Issues,  Legal Practice

Responding to Performance Reviews

Having to sit in front of your boss and receive criticism, even if constructive, can be tough.  Your ability to show that you can accept feedback in a stable, steady will help you move forward in your career, but it’s anxiety-inducing.  It can cause emotional response that can affect your reputation at work.

how to respond to performance evaluations

When there’s a face-to-face with your boss regarding your review, the key is to try to relax and go in with an assumption that this will be a learning tool.  If you have moderately competent bosses then you should be aware ahead of time of any major issues.  This really shouldn’t be a time with big surprises.   So go in confidently prepared and ready to listen.

And that is the other important component–you have to listen to the information being given in order to understand what your boss is saying and asking of you; not, listen just to defend yourself. When critiques come up, ask for clarification, examples on what you’ve done wrong/right, and possible solutions that you can implement.  Can you do this all at once?  Maybe.  But if not, you can always ask for some time to digest the information and then meet later to develop ways to improve.  Aside from solutions your boss gives you, try to think of your own possible solutions and goals.  Seek out trainings that will help you improve, and try to do so proactively.

More than anything, it’s really important that you give yourself time to digest so that you can respond in a neutral and professional manner.  Try to limit an emotional response as much as possible.  No crying, no yelling, no shutting-down!  If you feel like you’re getting teary either ask for a break or start doing multiplication in your head (2×2 is 4, 4×4 is 16, 16×16 is…etc).  This type of concentration can help distract you from a more emotional response.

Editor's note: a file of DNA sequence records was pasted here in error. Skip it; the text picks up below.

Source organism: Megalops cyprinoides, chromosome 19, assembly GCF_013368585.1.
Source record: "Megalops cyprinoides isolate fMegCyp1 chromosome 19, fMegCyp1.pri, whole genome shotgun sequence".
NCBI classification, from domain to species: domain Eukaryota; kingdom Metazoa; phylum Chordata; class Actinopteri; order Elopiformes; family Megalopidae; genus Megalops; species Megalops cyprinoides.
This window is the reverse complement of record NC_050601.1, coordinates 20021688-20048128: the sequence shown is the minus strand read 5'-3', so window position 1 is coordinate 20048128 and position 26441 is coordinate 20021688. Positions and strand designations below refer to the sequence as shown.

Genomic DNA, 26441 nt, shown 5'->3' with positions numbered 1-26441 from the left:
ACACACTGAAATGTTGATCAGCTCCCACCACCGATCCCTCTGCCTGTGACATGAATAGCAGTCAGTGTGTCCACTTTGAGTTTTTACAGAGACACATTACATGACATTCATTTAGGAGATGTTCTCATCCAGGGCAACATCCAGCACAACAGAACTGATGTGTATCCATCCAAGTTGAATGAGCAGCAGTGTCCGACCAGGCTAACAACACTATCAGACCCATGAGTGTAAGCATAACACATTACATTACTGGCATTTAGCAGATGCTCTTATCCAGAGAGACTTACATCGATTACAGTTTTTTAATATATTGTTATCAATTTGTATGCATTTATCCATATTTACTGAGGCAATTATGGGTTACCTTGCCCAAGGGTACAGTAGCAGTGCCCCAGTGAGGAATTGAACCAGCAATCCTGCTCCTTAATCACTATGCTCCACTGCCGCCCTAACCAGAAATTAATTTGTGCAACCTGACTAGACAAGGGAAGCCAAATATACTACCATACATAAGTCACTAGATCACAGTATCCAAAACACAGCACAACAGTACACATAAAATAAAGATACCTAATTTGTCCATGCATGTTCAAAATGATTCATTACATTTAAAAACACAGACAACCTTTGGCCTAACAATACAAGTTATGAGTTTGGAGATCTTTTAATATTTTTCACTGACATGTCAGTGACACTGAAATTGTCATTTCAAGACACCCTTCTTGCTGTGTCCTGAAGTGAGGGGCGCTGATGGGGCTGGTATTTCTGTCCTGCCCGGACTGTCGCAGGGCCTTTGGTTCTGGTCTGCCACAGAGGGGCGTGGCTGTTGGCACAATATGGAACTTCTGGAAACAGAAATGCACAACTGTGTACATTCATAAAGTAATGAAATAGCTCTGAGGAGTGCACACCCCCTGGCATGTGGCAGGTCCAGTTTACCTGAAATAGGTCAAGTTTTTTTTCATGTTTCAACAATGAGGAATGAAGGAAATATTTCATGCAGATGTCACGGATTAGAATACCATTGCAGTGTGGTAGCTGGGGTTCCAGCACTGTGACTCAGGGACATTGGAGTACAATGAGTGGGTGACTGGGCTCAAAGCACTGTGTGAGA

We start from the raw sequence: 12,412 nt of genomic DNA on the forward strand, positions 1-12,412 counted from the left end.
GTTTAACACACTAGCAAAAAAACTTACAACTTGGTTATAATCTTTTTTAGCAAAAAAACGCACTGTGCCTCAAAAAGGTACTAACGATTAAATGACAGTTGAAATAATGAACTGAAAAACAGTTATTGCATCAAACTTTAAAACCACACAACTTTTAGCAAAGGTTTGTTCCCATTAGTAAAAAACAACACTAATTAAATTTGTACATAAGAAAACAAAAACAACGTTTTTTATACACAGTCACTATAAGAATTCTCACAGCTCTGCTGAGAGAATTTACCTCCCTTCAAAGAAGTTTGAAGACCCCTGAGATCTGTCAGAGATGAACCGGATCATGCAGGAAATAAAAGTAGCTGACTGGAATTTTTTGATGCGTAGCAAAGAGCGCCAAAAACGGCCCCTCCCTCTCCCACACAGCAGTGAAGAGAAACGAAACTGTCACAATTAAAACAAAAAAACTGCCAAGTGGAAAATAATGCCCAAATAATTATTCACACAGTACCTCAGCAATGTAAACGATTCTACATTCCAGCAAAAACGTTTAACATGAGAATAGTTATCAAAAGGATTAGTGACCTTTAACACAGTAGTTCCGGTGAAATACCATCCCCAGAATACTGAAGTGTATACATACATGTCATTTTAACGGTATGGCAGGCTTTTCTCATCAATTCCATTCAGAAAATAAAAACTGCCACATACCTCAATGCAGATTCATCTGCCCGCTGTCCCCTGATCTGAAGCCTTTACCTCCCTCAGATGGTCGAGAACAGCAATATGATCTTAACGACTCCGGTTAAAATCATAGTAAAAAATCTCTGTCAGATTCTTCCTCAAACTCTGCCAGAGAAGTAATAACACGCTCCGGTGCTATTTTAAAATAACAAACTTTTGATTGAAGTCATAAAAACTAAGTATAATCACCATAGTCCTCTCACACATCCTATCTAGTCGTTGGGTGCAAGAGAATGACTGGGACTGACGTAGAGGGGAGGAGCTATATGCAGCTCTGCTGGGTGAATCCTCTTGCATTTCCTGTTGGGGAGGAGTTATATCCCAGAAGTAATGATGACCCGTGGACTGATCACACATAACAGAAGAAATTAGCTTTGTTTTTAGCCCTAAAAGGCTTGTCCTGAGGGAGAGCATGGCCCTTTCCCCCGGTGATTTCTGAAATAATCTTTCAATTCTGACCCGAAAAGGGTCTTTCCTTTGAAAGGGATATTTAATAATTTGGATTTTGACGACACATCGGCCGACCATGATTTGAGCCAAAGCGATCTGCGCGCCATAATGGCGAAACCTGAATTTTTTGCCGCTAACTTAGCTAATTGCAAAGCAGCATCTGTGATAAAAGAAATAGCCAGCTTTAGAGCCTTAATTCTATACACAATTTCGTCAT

Of course, not all things will be bad!  Many will get positive reviews.  Yay!  But to help keep it positive, you should come prepared to be your own cheerleader.  Know your strengths, your accomplishments, and be able to highlight them at an individual level as opposed to attaching it to the work of an entire team (i.e. “I did this to reach this goal.” vs. “We worked together and achieved this.”)

Finally, if you do get constructive feedback, really take the time to analyze it.  What parts do you agree with or disagree with?  Because somethings are fixable and require improvement (for example, you are often late to work).  But we can’t forget that women, especially Latinas, have to ensure there’s no gender/race bias being lodged at us.  If I’m a litigator and I’m told I’m too abrasive, I’m going to ask for specifics to ensure that’s it’s actually a problem with me, rather than a reviewer not being accustomed to and/or not liking an opinionated women.  Obviously not all criticism will be based in gender/race bias, but if you get something that seems out of pocket–trust your gut, and at minimum be aware that as women of color we may face an extra tax that our colleagues won’t.

What are some other ways to ace performance reviews?